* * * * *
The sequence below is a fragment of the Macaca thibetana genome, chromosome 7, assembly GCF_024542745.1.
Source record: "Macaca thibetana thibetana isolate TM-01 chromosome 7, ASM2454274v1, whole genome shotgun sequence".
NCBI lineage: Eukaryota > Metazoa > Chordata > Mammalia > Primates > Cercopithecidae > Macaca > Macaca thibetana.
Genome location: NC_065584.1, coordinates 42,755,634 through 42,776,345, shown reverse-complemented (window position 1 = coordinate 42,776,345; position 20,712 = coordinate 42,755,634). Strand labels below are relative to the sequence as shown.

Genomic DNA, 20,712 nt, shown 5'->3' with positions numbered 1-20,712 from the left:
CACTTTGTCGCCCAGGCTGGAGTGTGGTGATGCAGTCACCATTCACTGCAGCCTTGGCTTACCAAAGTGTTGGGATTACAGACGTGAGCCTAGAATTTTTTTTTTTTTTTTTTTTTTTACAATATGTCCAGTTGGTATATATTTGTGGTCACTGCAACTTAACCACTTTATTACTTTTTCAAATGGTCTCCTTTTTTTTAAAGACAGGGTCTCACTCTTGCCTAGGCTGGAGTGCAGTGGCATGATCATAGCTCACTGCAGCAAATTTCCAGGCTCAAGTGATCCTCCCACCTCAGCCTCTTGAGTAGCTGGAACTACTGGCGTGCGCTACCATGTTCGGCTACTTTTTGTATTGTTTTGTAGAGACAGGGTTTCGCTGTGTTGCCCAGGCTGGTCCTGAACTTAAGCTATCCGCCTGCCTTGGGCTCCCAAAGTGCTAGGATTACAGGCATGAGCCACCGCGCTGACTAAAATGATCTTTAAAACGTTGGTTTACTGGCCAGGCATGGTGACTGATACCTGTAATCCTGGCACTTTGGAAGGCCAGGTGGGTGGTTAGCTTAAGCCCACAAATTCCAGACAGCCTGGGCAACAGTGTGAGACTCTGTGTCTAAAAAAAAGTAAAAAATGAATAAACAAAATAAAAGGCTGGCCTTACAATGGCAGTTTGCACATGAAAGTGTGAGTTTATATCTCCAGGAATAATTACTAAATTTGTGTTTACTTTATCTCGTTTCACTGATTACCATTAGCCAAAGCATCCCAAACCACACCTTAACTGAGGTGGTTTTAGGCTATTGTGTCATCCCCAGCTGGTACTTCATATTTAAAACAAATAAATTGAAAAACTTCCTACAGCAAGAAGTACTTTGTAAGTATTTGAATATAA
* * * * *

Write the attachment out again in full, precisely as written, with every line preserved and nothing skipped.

The sequence below is a fragment of the Macaca thibetana genome, chromosome 7, assembly GCF_024542745.1.
Source record: "Macaca thibetana thibetana isolate TM-01 chromosome 7, ASM2454274v1, whole genome shotgun sequence".
NCBI lineage: Eukaryota > Metazoa > Chordata > Mammalia > Primates > Cercopithecidae > Macaca > Macaca thibetana.
Genome location: NC_065584.1, coordinates 42,755,634 through 42,776,345, shown reverse-complemented (window position 1 = coordinate 42,776,345; position 20,712 = coordinate 42,755,634). Strand labels below are relative to the sequence as shown.

Genomic DNA, 20,712 nt, shown 5'->3' with positions numbered 1-20,712 from the left:
CACTTTGTCGCCCAGGCTGGAGTGTGGTGATGCAGTCACCATTCACTGCAGCCTTGGCTTACCAAAGTGTTGGGATTACAGACGTGAGCCTAGAATTTTTTTTTTTTTTTTTTTTTTTACAATATGTCCAGTTGGTATATATTTGTGGTCACTGCAACTTAACCACTTTATTACTTTTTCAAATGGTCTCCTTTTTTTTAAAGACAGGGTCTCACTCTTGCCTAGGCTGGAGTGCAGTGGCATGATCATAGCTCACTGCAGCAAATTTCCAGGCTCAAGTGATCCTCCCACCTCAGCCTCTTGAGTAGCTGGAACTACTGGCGTGCGCTACCATGTTCGGCTACTTTTTGTATTGTTTTGTAGAGACAGGGTTTCGCTGTGTTGCCCAGGCTGGTCCTGAACTTAAGCTATCCGCCTGCCTTGGGCTCCCAAAGTGCTAGGATTACAGGCATGAGCCACCGCGCTGACTAAAATGATCTTTAAAACGTTGGTTTACTGGCCAGGCATGGTGACTGATACCTGTAATCCTGGCACTTTGGAAGGCCAGGTGGGTGGTTAGCTTAAGCCCACAAATTCCAGACAGCCTGGGCAACAGTGTGAGACTCTGTGTCTAAAAAAAAGTAAAAAATGAATAAACAAAATAAAAGGCTGGCCTTACAATGGCAGTTTGCACATGAAAGTGTGAGTTTATATCTCCAGGAATAATTACTAAATTTGTGTTTACTTTATCTCGTTTCACTGATTACCATTAGCCAAAGCATCCCAAACCACACCTTAACTGAGGTGGTTTTAGGCTATTGTGTCATCCCCAGCTGGTACTTCATATTTAAAACAAATAAATTGAAAAACTTCCTACAGCAAGAAGTACTTTGTAAGTATTTGAATATAA